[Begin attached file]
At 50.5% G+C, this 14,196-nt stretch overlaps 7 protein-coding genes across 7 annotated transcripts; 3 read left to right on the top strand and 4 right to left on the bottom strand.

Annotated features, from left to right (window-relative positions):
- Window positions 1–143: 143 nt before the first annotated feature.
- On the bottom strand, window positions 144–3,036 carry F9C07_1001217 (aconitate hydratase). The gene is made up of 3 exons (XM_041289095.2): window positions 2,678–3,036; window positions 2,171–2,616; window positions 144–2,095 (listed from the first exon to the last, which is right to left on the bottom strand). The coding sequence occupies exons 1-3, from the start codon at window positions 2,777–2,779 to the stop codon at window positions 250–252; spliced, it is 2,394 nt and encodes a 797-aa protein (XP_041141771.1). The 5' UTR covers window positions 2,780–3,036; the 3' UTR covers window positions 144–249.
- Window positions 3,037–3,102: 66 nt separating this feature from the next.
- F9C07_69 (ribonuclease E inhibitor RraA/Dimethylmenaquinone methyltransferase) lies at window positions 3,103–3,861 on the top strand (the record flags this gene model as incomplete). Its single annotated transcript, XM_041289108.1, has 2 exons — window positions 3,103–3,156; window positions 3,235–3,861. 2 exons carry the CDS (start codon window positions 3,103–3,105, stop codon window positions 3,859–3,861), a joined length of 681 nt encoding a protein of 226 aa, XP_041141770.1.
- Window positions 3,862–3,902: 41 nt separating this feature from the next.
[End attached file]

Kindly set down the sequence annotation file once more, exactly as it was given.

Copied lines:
At 50.5% G+C, this 14,196-nt stretch overlaps 7 protein-coding genes across 7 annotated transcripts; 3 read left to right on the top strand and 4 right to left on the bottom strand.

Annotated features, from left to right (window-relative positions):
- Window positions 1–143: 143 nt before the first annotated feature.
- On the bottom strand, window positions 144–3,036 carry F9C07_1001217 (aconitate hydratase). The gene is made up of 3 exons (XM_041289095.2): window positions 2,678–3,036; window positions 2,171–2,616; window positions 144–2,095 (listed from the first exon to the last, which is right to left on the bottom strand). The coding sequence occupies exons 1-3, from the start codon at window positions 2,777–2,779 to the stop codon at window positions 250–252; spliced, it is 2,394 nt and encodes a 797-aa protein (XP_041141771.1). The 5' UTR covers window positions 2,780–3,036; the 3' UTR covers window positions 144–249.
- Window positions 3,037–3,102: 66 nt separating this feature from the next.
- F9C07_69 (ribonuclease E inhibitor RraA/Dimethylmenaquinone methyltransferase) lies at window positions 3,103–3,861 on the top strand (the record flags this gene model as incomplete). Its single annotated transcript, XM_041289108.1, has 2 exons — window positions 3,103–3,156; window positions 3,235–3,861. 2 exons carry the CDS (start codon window positions 3,103–3,105, stop codon window positions 3,859–3,861), a joined length of 681 nt encoding a protein of 226 aa, XP_041141770.1.
- Window positions 3,862–3,902: 41 nt separating this feature from the next.